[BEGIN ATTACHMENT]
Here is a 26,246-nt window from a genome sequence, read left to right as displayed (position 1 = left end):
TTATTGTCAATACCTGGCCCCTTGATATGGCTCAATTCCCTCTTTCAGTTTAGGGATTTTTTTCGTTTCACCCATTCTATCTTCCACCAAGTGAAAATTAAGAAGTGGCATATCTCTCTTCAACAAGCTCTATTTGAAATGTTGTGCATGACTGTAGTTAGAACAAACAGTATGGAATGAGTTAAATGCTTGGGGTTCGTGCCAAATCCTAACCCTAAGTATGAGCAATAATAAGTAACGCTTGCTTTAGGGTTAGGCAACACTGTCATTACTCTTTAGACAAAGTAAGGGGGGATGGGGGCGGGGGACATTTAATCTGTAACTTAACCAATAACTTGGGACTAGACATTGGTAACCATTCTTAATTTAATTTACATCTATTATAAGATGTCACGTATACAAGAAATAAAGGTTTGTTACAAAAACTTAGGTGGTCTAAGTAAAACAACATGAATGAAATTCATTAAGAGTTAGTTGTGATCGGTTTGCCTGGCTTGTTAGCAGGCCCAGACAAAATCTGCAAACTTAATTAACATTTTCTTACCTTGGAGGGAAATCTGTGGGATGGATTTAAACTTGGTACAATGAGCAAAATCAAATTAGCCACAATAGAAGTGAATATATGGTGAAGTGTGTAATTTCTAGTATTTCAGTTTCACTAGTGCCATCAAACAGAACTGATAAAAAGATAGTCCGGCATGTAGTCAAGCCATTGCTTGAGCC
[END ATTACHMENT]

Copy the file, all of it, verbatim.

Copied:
Here is a 26,246-nt window from a genome sequence, read left to right as displayed (position 1 = left end):
TTATTGTCAATACCTGGCCCCTTGATATGGCTCAATTCCCTCTTTCAGTTTAGGGATTTTTTTCGTTTCACCCATTCTATCTTCCACCAAGTGAAAATTAAGAAGTGGCATATCTCTCTTCAACAAGCTCTATTTGAAATGTTGTGCATGACTGTAGTTAGAACAAACAGTATGGAATGAGTTAAATGCTTGGGGTTCGTGCCAAATCCTAACCCTAAGTATGAGCAATAATAAGTAACGCTTGCTTTAGGGTTAGGCAACACTGTCATTACTCTTTAGACAAAGTAAGGGGGGATGGGGGCGGGGGACATTTAATCTGTAACTTAACCAATAACTTGGGACTAGACATTGGTAACCATTCTTAATTTAATTTACATCTATTATAAGATGTCACGTATACAAGAAATAAAGGTTTGTTACAAAAACTTAGGTGGTCTAAGTAAAACAACATGAATGAAATTCATTAAGAGTTAGTTGTGATCGGTTTGCCTGGCTTGTTAGCAGGCCCAGACAAAATCTGCAAACTTAATTAACATTTTCTTACCTTGGAGGGAAATCTGTGGGATGGATTTAAACTTGGTACAATGAGCAAAATCAAATTAGCCACAATAGAAGTGAATATATGGTGAAGTGTGTAATTTCTAGTATTTCAGTTTCACTAGTGCCATCAAACAGAACTGATAAAAAGATAGTCCGGCATGTAGTCAAGCCATTGCTTGAGCC